Belize Triples the Size of its Marine Protected Areas

Laughing Bird Caye, Belize

In a bold step for the sustainability of its fisheries and the world’s second largest barrier reef, the government of Belize has approved a plan to set aside 10% of its territorial waters as no-take marine protected areas (MPAs), tripling the size of its existing zones.

This major expansion of the MPAs is coupled with the Caribbean nation’s move to adopt a national secure fishing rights program in 2016. It represents the culmination of more than six years of work led by The National Conservation Zone Expansion Steering Committee, which includes the Belize Fisheries Department, Environmental Defense Fund, Wildlife Conservation Society, The Nature Conservancy, Belize Federation of Fishers, Belize Fishermen Cooperatives, Coastal Zone Management Authority and Institute, Belize Forest Department, National Protected Areas Secretariat, Belize Coast Guard, Healthy Reefs Initiative, Association of Protected Areas Management Organizations and Toledo Institute for Development.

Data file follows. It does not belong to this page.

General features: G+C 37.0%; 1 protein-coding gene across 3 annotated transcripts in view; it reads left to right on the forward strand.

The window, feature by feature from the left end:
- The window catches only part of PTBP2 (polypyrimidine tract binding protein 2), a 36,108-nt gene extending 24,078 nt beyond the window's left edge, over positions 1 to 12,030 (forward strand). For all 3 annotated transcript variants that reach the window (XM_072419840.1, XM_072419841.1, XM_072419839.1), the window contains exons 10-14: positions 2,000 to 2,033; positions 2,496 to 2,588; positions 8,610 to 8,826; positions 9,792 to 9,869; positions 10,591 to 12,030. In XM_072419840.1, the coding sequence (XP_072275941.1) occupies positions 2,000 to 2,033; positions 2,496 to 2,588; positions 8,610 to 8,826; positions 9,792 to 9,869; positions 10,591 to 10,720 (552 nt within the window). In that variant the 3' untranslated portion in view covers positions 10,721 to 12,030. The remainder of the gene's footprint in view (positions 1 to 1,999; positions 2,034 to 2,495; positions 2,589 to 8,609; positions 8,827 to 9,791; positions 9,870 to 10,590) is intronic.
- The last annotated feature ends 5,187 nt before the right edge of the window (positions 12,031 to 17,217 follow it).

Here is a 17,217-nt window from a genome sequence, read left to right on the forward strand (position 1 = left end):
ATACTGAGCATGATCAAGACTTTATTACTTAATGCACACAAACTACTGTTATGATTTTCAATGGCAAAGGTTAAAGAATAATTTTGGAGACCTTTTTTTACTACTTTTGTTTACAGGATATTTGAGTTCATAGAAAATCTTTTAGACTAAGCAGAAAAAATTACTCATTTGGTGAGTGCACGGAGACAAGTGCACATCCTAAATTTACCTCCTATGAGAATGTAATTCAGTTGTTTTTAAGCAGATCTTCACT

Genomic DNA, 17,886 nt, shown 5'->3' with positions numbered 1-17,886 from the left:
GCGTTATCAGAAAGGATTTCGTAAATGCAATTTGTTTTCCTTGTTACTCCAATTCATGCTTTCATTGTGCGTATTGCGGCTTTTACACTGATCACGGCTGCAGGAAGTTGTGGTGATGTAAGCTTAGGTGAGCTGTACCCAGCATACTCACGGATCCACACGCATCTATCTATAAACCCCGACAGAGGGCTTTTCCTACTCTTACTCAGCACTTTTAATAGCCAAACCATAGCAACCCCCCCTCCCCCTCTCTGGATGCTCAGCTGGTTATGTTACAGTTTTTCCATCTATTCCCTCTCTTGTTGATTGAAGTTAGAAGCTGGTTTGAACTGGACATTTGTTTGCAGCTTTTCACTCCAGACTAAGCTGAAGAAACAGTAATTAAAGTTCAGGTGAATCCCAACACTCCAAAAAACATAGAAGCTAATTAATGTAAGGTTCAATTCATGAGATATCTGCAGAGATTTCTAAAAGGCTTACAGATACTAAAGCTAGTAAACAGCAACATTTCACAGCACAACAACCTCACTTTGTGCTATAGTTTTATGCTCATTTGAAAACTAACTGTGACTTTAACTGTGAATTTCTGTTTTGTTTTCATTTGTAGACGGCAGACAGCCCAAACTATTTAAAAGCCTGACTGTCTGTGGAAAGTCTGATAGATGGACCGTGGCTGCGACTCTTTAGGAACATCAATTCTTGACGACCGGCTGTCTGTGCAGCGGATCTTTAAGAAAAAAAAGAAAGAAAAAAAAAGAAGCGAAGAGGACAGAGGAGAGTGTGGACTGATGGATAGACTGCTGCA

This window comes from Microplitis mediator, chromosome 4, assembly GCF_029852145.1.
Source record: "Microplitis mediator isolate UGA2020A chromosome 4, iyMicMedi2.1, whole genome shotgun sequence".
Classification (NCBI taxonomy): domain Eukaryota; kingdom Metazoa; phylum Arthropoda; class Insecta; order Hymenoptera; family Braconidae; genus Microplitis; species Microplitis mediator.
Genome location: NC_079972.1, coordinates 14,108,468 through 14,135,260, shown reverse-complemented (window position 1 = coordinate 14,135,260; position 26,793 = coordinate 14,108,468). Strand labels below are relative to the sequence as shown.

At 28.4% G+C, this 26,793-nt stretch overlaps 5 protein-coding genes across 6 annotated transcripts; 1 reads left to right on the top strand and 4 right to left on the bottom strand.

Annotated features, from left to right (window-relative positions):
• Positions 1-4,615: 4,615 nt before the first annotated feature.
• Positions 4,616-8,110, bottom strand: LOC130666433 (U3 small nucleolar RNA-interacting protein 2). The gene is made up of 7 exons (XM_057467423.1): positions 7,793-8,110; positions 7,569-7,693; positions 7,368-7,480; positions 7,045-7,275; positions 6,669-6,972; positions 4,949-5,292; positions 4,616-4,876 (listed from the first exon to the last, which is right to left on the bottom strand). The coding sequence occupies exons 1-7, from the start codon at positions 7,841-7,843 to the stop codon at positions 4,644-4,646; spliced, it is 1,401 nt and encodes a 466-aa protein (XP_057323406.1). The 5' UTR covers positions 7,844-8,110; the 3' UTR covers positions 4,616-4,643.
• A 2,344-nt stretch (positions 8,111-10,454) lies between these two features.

“This is a truly remarkable accomplishment that is setting an example for the rest of the world to follow,” said Katie McGinty, Senior Vice President for Oceans at Environmental Defense Fund. “The combination of significant marine protected areas and managed access for fishers will help protect some of the most important ecosystems in the world while ensuring sustainable fishing can continue to provide food, nutrition and livelihoods to the thousands of Belizeans who rely on these valuable natural resources.”

The expansion of marine protected areas will have an impact well beyond fisheries. It is a crucial step for Belize to meet the aspirations of its national development plans and its international commitments under the United Nation’s Sustainable Development Goals.

“A healthy reef and vibrant fisheries sector is necessary for Belize to achieve its goals for reducing poverty, improving food security and nutrition and increasing investment for development in Belize,” according to Belize Fisheries Administrator, Beverly Wade.

This is an excerpt from an article published on the Ecoclub website

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